Art: The new language of protest

by tybmmjourno

World over, art is becoming the new language for protesters. In the form of graffiti, cartoons, advertising, morphed and edited photographs, more and more people are showing discontent against governments, superpowers and corporates. Basically, anyone in power. Apart from this, religious beliefs are also a favorite among these ‘protesters’. These ‘protesters’ include anyone and everyone who want to make a change. It is done mainly to make people aware of the reality around them. Art is a convenient yet effective way to raise a voice. It is accessible to one and all. Anyone with an imagination can use art to put forth a message. And if used effectively, it can be used to put forth a message better than any other means.

On a wall of a former Soviet prison in Estonia

Messages against the war written on Egyptian prison walls to protest against wars, graffiti against paid media in America, fashion brand advertisements against Hijabization in France, morphed pictures against politicians and governments across the world are making art revolution a world wide phenomenon. In India, for a long time now, cartoonists have been attacking political power through their cartoons.


Image against America’s paid media

Edited image against Bush making rounds on the internet

Graffiti against paid media in the USA

Graffiti on Egyptian prison walls

The recent case of Aseem Trivedi didn’t come as a surprise. Neither did the reactions to it. He was charged for with sedation for having ‘tampered’ with our national emblem. In my opinion, an entirely baseless accusation. The main aim of a cartoon is be critical about and express discontent over an issue, which is exactly what Aseem Trivedi did. And to be very honest, it is kind of true. Our country is in a messed up state at the moment.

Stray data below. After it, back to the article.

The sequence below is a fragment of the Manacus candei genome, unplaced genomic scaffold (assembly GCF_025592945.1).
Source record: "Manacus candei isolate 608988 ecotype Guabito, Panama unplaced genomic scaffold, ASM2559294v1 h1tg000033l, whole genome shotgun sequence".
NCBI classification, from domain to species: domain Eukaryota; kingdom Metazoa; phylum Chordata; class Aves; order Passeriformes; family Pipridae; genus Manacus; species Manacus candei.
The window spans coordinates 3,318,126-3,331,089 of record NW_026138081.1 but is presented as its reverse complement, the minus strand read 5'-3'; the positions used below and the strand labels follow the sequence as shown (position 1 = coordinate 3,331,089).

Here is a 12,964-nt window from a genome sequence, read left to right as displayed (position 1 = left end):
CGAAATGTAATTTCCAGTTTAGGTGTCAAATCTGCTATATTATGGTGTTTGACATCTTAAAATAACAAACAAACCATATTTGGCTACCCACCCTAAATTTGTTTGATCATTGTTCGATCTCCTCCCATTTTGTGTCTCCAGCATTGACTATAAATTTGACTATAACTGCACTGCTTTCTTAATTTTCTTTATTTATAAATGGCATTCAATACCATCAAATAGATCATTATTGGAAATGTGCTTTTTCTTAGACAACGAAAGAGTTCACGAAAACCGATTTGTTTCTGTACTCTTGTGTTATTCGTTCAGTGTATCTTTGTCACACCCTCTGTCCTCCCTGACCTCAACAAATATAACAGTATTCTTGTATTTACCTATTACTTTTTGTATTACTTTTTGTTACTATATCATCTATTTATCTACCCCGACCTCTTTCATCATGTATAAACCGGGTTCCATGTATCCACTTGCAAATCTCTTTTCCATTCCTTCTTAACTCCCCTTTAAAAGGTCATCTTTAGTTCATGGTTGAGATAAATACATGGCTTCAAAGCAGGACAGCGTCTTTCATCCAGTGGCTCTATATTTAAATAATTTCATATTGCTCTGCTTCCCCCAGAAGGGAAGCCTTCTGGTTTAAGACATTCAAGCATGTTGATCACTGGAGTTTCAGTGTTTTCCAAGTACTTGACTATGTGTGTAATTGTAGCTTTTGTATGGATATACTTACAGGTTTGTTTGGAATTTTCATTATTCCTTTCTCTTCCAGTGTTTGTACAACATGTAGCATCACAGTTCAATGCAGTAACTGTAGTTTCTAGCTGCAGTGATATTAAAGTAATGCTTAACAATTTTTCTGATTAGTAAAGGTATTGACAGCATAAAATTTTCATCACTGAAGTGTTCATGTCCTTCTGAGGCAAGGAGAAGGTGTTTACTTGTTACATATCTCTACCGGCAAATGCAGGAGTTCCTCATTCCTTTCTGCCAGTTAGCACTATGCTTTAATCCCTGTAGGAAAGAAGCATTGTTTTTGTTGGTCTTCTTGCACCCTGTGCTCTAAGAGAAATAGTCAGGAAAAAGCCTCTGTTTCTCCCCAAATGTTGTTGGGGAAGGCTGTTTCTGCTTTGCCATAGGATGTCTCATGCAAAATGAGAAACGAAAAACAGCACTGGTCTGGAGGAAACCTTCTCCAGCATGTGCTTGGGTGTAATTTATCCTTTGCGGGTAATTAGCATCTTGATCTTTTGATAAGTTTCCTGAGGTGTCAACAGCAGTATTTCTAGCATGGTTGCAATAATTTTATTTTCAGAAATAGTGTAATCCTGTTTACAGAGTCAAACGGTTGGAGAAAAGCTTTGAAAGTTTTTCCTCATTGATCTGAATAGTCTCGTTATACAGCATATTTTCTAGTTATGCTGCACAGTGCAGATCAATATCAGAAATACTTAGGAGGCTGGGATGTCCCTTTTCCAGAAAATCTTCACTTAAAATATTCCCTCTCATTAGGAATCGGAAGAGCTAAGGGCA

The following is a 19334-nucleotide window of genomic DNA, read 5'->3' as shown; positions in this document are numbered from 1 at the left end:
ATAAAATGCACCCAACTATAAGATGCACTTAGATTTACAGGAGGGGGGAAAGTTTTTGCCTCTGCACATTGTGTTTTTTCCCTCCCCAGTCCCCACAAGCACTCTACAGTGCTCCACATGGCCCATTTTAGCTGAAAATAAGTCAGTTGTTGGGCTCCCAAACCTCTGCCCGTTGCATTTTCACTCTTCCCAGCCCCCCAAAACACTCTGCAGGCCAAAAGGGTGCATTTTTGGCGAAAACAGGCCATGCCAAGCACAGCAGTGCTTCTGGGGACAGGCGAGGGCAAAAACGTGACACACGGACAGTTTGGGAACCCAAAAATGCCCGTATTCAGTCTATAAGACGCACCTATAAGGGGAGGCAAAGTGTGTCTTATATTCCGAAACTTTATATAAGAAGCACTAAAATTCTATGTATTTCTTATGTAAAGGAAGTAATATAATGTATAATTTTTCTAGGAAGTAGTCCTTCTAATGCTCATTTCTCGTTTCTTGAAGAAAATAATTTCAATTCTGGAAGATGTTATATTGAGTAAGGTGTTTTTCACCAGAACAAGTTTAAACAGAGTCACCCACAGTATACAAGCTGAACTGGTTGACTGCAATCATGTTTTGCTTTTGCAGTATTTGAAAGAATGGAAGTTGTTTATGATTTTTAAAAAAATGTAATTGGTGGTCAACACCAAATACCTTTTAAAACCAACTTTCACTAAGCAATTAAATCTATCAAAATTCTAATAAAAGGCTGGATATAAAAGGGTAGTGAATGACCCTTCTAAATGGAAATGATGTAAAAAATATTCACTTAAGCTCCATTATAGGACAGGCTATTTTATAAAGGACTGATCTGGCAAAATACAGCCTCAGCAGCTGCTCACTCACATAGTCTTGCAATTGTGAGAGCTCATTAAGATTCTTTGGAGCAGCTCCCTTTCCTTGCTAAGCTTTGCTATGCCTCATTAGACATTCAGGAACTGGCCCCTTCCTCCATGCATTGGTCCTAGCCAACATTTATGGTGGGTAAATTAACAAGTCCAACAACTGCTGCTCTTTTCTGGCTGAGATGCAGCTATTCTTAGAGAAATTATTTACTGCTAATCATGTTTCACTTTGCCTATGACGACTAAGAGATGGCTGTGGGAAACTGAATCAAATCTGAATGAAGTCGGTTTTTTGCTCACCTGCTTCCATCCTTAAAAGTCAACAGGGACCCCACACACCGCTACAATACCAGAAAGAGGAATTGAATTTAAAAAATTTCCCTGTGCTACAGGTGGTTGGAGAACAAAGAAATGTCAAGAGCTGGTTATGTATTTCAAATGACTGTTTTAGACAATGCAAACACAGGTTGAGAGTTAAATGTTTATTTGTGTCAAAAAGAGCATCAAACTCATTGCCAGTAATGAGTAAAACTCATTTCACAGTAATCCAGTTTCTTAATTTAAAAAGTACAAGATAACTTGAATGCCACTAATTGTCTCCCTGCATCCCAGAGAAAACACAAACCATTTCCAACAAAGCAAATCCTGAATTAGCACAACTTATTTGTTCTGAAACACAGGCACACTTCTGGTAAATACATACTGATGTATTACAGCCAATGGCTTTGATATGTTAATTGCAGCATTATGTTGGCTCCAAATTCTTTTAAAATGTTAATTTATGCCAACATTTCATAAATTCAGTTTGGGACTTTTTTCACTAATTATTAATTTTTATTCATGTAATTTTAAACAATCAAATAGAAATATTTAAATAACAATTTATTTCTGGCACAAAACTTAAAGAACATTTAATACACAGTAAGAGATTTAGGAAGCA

The cartoon drawn by Aseem Trivedi

But apart from political discontent, something that particularly grabbed my attention were the advertisements that commented on the ‘anti Hijabisation’ in France. Fashion brands like H&M used black paint to paint off the face of their models in a way so as to show that they were wearing Hijabs. This was a strong comment to show the discontent among people (non Muslims in this case, I am assuming) about the entire Hijab controversy that has been taking place in France for the past few years now. This was particularly striking because all this while there were individuals making these cartoons and images as a sign of protest, but in this case, advertising, what is considered to be a means to influence thousands, was being used to make a comment of an issue so communally sensitive.

H&M ad criticizing Hijabization, put up in a subway in Paris

Over all, I think art is a great means to show discontent because of its visual property. Also, with something like a cartoon or a graffiti, it is likely to stay in one’s mind for longer than an essay or a speech would. Also, something like an edited image or a cartoon adds the humor and sarcasm element to the message to be passed, making it more effective. In addition to that, as I mentioned earlier, art is available to one and all, giving almost anyone a platform to express discontent. Also, art doesn’t have a language, thus making it understandable for people across all cultures.

This kind of an accessibility and effectiveness is slowly making art the new language of protest.


Shruti Shenoy